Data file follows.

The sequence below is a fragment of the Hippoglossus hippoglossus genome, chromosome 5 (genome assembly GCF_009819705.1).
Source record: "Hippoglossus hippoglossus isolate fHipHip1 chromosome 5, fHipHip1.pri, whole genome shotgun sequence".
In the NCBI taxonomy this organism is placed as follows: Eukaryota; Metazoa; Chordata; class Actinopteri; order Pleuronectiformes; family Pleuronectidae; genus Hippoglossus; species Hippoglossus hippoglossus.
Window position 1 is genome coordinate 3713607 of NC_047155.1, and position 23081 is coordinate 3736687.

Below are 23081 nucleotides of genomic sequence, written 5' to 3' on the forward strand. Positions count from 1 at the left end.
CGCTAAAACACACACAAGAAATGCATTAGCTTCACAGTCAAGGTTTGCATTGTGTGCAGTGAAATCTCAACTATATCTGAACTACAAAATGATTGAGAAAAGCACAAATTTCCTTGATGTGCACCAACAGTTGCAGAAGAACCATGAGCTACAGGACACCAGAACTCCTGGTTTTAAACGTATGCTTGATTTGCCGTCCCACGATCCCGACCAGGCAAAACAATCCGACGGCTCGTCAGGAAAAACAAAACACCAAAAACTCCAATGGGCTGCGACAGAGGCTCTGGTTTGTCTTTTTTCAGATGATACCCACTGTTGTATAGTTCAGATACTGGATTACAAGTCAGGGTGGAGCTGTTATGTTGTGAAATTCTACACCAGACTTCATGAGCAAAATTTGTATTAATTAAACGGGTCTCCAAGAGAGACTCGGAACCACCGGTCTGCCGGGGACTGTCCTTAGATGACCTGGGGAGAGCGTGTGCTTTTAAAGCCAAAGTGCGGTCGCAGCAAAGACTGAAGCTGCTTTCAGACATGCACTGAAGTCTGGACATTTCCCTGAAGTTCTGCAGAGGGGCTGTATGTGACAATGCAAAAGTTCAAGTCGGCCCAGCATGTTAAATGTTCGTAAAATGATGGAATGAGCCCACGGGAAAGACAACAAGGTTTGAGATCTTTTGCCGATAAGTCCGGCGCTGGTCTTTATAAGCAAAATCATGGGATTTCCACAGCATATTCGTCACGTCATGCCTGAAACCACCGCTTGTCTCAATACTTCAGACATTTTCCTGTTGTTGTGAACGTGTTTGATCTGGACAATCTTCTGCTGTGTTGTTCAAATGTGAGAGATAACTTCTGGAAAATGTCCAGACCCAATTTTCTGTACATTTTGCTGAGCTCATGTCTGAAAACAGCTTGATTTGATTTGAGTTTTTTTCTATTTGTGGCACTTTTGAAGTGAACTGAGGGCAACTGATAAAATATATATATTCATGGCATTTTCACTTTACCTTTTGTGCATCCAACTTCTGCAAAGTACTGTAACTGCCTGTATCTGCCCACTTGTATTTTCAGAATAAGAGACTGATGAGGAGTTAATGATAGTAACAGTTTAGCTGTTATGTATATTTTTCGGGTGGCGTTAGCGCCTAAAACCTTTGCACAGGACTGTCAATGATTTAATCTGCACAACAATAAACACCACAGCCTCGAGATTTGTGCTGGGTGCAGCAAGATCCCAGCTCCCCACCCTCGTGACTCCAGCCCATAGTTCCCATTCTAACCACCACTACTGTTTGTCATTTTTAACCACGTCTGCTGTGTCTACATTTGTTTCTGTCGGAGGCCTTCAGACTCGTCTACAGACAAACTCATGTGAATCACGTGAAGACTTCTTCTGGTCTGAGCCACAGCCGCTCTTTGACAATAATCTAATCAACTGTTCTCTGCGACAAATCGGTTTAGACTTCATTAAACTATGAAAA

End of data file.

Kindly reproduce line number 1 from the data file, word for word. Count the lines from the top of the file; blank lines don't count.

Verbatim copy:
The sequence below is a fragment of the Hippoglossus hippoglossus genome, chromosome 5 (genome assembly GCF_009819705.1).